Tuesday, May 22nd, 2012
By PJ Wilcox
Countries that border the Arctic Ocean have been racing to claim the surrounding seafloor for its natural resources, as though there were a modern day gold rush. The true Midas touch, however, may belong to those looking up rather than down — nations staking out golden, unclaimed territory in space. The attention is not about planting another flagpole on the moon or distant planet. At issue is “space weather.” A couple of sentences in a 100-page report published in February 2012 by the British House of Commons Defence Committee put it succinctly: “We are pleased to note the recent intensification of efforts to forecast space weather. Its effects will not respect national boundaries…” (Note “not”.)
Prime Minister Cameron took space steps forward with President Obama last year, announcing efforts to enhance collaboration on “actionable space weather information” including adding a 24/7 space-weather forecast office. Does that mean that some day, instead of plugging in a postal code to check a local forecast, they’ll be an option to plug in “space”? It is a reality closer than one might imagine, and here’s why: technology — and the national security of many western countries — relies to a high degree on space, including satellites, and space is subject to severe storms. Think of a hurricane causing massive electrical outages like Katrina in New Orleans, then multiply that impact perhaps a thousand-fold if the colossal weather event were to occur in space. A fierce solar storm could cause satellites to malfunction, put GPS out of use, create a cyber meltdown, and short circuit power grids and water pumping-stations to name just a few repercussions.
The National Academy of Sciences in the U.S. estimates that a magnetic storm today, were it to have the intensity like one that occurred in 1921, would force 130 million Americans into the darkness; a minor solar storm caused a grid collapse in Quebec in 1989, affecting 6 million people. Were the worst to happen, food supply chains could easily dry up within two months, and it could take months or years to restore key infrastructure.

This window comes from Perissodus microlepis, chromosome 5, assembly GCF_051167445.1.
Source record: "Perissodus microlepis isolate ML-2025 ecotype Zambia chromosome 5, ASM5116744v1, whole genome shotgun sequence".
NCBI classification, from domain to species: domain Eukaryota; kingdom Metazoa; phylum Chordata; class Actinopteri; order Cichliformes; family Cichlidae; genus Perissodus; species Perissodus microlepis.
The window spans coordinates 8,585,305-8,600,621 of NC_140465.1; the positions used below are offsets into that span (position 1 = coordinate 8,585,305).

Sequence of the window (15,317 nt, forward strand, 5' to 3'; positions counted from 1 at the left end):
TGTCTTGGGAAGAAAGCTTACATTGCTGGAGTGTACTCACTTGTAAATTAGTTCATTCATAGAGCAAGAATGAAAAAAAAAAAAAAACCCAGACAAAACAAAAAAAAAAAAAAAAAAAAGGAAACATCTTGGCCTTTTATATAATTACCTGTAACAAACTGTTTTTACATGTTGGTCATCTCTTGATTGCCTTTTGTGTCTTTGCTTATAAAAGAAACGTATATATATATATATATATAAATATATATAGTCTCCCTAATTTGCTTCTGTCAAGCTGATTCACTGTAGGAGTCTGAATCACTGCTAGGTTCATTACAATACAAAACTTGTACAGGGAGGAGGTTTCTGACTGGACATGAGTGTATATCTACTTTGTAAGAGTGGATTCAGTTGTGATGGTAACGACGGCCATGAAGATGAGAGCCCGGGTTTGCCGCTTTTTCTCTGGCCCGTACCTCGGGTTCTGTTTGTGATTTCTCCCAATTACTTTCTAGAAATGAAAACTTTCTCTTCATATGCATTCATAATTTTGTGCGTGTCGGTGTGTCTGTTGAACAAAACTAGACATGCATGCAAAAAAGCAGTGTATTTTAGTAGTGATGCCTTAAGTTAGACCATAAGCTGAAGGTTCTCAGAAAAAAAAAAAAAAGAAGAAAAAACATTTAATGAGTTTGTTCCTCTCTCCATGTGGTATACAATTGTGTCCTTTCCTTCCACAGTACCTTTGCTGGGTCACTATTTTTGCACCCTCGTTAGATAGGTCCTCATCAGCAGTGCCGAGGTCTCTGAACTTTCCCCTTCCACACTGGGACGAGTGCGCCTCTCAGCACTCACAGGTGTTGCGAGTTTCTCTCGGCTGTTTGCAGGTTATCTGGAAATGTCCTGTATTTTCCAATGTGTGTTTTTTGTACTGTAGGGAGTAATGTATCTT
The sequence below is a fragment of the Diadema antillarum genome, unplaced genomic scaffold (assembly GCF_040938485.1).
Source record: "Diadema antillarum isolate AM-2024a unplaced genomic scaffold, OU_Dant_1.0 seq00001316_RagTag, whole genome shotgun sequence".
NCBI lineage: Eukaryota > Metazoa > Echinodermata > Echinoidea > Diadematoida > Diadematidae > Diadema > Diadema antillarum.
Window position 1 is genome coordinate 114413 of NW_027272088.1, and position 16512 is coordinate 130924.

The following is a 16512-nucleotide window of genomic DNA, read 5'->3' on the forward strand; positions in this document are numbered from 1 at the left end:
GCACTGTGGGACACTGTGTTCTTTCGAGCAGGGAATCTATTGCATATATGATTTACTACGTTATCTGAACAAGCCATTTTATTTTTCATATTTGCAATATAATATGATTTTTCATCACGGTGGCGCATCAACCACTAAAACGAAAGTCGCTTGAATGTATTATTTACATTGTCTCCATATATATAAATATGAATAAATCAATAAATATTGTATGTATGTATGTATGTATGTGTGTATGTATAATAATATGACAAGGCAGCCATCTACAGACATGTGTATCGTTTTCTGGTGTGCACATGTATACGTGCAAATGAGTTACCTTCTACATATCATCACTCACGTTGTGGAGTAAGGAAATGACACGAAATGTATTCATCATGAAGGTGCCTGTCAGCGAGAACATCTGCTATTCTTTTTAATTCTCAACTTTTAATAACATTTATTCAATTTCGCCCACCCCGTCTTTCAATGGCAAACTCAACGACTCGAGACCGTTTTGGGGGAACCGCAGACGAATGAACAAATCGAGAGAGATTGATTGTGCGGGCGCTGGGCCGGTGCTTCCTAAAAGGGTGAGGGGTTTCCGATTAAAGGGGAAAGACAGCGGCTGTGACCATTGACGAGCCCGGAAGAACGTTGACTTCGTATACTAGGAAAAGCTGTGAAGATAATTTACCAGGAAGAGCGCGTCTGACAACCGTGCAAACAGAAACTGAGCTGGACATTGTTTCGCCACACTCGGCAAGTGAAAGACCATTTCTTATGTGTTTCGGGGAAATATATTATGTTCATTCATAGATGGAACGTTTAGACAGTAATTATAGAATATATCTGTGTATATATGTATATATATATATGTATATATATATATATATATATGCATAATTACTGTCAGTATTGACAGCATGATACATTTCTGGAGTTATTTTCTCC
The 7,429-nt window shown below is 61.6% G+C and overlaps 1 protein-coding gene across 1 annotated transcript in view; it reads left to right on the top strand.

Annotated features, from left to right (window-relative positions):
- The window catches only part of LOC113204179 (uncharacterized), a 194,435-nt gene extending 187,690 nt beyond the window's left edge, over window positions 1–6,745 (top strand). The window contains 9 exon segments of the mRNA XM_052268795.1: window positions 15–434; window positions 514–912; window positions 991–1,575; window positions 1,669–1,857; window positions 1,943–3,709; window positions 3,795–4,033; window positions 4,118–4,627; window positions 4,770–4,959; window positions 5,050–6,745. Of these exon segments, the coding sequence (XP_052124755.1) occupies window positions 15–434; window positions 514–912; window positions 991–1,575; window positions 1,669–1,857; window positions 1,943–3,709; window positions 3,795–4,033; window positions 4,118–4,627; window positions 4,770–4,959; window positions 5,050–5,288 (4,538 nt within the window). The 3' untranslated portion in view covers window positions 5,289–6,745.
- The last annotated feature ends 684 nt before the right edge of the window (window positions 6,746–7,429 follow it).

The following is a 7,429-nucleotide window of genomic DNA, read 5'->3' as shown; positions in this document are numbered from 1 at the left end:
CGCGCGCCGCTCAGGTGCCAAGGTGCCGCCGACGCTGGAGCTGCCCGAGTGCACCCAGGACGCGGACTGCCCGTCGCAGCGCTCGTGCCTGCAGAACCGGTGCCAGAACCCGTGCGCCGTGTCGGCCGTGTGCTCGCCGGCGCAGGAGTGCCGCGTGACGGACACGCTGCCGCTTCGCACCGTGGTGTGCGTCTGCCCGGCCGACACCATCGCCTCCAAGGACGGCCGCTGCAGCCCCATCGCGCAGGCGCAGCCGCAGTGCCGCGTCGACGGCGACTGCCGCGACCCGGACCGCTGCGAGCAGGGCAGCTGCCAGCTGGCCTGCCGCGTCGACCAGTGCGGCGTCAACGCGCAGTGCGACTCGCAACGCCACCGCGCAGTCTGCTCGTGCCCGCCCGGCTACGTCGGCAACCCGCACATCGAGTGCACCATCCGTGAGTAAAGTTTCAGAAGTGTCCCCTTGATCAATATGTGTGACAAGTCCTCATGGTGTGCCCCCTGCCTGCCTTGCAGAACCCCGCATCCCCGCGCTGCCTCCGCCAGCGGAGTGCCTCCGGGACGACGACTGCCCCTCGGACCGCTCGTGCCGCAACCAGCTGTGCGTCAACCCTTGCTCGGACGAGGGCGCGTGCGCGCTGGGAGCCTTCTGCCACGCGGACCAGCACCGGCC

So what exactly is “space weather,” and why has the public heard so little about it? Space weather involves disturbances in magnetic forces surrounding the earth’s atmosphere. Think of the Northern Lights, or aurora borealis, seen from countries like Norway or Canada. Beautiful to behold, the phenomena is created by electronically charged particles magnified by disturbances in the ionosphere. Dr. Lowell L. Wood, an astrophysicist, described such electromagnetic disturbances — which can also be man-made — as like “severe static electricity.” The static electricity can occur in the form of an intense solar storm.
Little has been written about space weather in the past because high-altitude storms didn’t much matter three decades ago. Communications satellites were far and few between, GPS was in its infancy, and the word “cyber-security” did not exist. What a difference a few decades makes. As the House of Commons pointed out in its report, “the potential effects of space weather are growing rapidly in proportion to our dependence on technology.” Solar storms are also increasing in propensity and greater activity is anticipated over the next five years.